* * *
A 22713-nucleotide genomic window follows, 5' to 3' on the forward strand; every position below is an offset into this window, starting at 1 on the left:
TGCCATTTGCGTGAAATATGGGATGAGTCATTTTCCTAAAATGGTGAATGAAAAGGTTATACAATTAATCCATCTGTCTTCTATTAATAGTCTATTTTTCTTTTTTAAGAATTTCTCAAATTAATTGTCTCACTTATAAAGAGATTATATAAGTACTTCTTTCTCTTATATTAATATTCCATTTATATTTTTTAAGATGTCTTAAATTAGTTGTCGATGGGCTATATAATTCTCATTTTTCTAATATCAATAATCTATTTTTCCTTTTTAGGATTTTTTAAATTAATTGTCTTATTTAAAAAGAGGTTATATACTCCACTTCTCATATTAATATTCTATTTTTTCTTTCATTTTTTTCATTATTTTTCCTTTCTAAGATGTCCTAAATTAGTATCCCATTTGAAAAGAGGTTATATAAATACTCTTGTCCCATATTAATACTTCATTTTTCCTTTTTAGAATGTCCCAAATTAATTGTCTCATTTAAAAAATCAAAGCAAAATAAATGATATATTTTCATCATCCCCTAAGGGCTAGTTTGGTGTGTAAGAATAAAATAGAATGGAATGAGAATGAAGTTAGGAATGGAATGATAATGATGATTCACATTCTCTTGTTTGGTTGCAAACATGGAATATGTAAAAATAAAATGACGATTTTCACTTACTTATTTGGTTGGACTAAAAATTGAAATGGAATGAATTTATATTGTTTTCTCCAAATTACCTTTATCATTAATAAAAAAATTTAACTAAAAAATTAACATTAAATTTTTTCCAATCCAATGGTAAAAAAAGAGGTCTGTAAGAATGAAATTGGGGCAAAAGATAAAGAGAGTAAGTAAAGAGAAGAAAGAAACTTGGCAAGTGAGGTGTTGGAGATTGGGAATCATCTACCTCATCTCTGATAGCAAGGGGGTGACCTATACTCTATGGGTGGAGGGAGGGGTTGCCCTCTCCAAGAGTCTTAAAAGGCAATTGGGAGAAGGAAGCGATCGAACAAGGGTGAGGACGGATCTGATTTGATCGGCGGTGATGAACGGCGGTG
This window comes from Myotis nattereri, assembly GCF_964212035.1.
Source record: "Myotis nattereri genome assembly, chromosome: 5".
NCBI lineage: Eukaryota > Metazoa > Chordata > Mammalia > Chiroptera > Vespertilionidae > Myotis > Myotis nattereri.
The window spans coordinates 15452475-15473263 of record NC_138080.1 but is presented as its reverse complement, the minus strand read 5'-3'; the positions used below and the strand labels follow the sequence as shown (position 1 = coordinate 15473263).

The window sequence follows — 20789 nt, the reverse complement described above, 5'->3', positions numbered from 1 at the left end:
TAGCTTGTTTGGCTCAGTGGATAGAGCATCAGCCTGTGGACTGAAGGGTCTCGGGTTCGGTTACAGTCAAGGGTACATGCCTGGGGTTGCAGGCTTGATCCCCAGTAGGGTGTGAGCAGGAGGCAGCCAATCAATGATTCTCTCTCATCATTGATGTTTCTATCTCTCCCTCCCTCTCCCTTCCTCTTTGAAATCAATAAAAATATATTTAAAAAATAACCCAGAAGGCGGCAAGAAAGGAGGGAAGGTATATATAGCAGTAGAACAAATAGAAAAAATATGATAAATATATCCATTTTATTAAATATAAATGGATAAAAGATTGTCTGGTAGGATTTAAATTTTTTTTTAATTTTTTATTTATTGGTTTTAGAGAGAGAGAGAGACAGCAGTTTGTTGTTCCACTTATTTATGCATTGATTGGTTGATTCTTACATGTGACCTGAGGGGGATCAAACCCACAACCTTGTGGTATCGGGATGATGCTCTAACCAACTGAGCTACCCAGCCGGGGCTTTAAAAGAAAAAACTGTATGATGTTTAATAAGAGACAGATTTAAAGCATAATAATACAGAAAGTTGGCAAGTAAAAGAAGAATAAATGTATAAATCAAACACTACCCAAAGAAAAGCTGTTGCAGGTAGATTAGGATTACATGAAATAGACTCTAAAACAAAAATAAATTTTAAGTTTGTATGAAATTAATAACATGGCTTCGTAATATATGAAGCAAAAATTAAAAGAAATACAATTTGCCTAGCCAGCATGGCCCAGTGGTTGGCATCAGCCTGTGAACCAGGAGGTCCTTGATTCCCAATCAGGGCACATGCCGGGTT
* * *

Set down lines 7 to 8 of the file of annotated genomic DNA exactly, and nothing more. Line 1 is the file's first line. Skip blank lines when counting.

The window sequence follows — 20789 nt, the reverse complement described above, 5'->3', positions numbered from 1 at the left end:
TAGCTTGTTTGGCTCAGTGGATAGAGCATCAGCCTGTGGACTGAAGGGTCTCGGGTTCGGTTACAGTCAAGGGTACATGCCTGGGGTTGCAGGCTTGATCCCCAGTAGGGTGTGAGCAGGAGGCAGCCAATCAATGATTCTCTCTCATCATTGATGTTTCTATCTCTCCCTCCCTCTCCCTTCCTCTTTGAAATCAATAAAAATATATTTAAAAAATAACCCAGAAGGCGGCAAGAAAGGAGGGAAGGTATATATAGCAGTAGAACAAATAGAAAAAATATGATAAATATATCCATTTTATTAAATATAAATGGATAAAAGATTGTCTGGTAGGATTTAAATTTTTTTTTAATTTTTTATTTATTGGTTTTAGAGAGAGAGAGAGACAGCAGTTTGTTGTTCCACTTATTTATGCATTGATTGGTTGATTCTTACATGTGACCTGAGGGGGATCAAACCCACAACCTTGTGGTATCGGGATGATGCTCTAACCAACTGAGCTACCCAGCCGGGGCTTTAAAAGAAAAAACTGTATGATGTTTAATAAGAGACAGATTTAAAGCATAATAATACAGAAAGTTGGCAAGTAAAAGAAGAATAAATGTATAAATCAAACACTACCCAAAGAAAAGCTGTTGCAGGTAGATTAGGATTACATGAAATAGACTCTAAAACAAAAATAAATTTTAAGTTTGTATGAAATTAATAACATGGCTTCGTAATATATGAAGCAAAAATTAAAAGAAATACAATTTGCCTAGCCAGCATGGCCCAGTGGTTGGCATCAGCCTGTGAACCAGGAGGTCCTTGATTCCCAATCAGGGCACATGCCGGGTT